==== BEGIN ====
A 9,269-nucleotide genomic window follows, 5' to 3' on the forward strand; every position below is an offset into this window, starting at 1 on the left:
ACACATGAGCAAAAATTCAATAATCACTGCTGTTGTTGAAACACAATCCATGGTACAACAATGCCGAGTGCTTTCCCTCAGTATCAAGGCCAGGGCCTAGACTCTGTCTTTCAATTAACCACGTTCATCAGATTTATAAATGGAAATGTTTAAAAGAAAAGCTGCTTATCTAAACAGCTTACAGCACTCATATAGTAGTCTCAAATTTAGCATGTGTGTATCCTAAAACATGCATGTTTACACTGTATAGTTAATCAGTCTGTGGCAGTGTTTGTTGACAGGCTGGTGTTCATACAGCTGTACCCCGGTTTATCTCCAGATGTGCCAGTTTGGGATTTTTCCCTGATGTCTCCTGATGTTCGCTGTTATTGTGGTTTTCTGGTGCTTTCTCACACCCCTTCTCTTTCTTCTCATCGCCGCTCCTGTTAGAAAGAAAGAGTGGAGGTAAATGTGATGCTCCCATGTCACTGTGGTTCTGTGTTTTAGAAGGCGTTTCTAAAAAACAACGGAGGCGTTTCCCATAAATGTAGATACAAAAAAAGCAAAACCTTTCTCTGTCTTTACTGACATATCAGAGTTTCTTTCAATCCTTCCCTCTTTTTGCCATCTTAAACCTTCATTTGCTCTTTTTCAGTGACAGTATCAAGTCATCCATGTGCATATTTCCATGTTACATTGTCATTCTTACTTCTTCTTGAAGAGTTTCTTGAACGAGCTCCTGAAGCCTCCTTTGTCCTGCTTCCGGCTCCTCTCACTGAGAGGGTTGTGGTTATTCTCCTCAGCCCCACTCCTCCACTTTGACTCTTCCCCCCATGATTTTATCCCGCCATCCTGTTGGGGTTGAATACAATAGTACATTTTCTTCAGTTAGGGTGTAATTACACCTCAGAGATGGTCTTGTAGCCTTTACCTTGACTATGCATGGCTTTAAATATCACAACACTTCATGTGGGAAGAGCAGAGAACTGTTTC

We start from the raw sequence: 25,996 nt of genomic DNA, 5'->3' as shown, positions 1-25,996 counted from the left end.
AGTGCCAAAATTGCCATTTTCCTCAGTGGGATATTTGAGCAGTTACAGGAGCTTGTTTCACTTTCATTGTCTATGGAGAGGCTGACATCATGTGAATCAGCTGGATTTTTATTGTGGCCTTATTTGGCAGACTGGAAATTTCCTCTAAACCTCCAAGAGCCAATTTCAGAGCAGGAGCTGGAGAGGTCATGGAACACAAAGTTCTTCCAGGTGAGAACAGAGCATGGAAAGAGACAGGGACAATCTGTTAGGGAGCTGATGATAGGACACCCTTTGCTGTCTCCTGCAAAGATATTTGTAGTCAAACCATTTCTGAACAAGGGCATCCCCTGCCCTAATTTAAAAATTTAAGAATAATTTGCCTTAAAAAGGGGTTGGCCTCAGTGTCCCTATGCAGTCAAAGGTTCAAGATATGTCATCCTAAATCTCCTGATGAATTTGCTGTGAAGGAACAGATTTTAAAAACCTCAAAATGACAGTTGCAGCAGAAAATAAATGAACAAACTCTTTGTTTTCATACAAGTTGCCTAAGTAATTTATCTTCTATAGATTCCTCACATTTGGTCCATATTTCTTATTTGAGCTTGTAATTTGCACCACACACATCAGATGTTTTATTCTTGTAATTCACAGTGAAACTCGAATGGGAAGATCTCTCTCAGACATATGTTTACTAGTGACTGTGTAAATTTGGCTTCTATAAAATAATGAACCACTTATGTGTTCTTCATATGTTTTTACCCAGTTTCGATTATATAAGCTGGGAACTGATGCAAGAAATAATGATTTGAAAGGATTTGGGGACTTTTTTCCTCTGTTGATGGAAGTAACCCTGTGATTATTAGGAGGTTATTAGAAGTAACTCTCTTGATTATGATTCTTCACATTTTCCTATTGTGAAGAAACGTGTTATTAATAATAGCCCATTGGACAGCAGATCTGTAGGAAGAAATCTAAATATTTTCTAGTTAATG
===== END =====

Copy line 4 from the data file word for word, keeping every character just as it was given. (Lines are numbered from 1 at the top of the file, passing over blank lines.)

AGTGCCAAAATTGCCATTTTCCTCAGTGGGATATTTGAGCAGTTACAGGAGCTTGTTTCACTTTCATTGTCTATGGAGAGGCTGACATCATGTGAATCAGCTGGATTTTTATTGTGGCCTTATTTGGCAGACTGGAAATTTCCTCTAAACCTCCAAGAGCCAATTTCAGAGCAGGAGCTGGAGAGGTCATGGAACACAAAGTTCTTCCAGGTGAGAACAGAGCATGGAAAGAGACAGGGACAATCTGTTAGGGAGCTGATGATAGGACACCCTTTGCTGTCTCCTGCAAAGATATTTGTAGTCAAACCATTTCTGAACAAGGGCATCCCCTGCCCTAATTTAAAAATTTAAGAATAATTTGCCTTAAAAAGGGGTTGGCCTCAGTGTCCCTATGCAGTCAAAGGTTCAAGATATGTCATCCTAAATCTCCTGATGAATTTGCTGTGAAGGAACAGATTTTAAAAACCTCAAAATGACAGTTGCAGCAGAAAATAAATGAACAAACTCTTTGTTTTCATACAAGTTGCCTAAGTAATTTATCTTCTATAGATTCCTCACATTTGGTCCATATTTCTTATTTGAGCTTGTAATTTGCACCACACACATCAGATGTTTTATTCTTGTAATTCACAGTGAAACTCGAATGGGAAGATCTCTCTCAGACATATGTTTACTAGTGACTGTGTAAATTTGGCTTCTATAAAATAATGAACCACTTATGTGTTCTTCATATGTTTTTACCCAGTTTCGATTATATAAGCTGGGAACTGATGCAAGAAATAATGATTTGAAAGGATTTGGGGACTTTTTTCCTCTGTTGATGGAAGTAACCCTGTGATTATTAGGAGGTTATTAGAAGTAACTCTCTTGATTATGATTCTTCACATTTTCCTATTGTGAAGAAACGTGTTATTAATAATAGCCCATTGGACAGCAGATCTGTAGGAAGAAATCTAAATATTTTCTAGTTAATG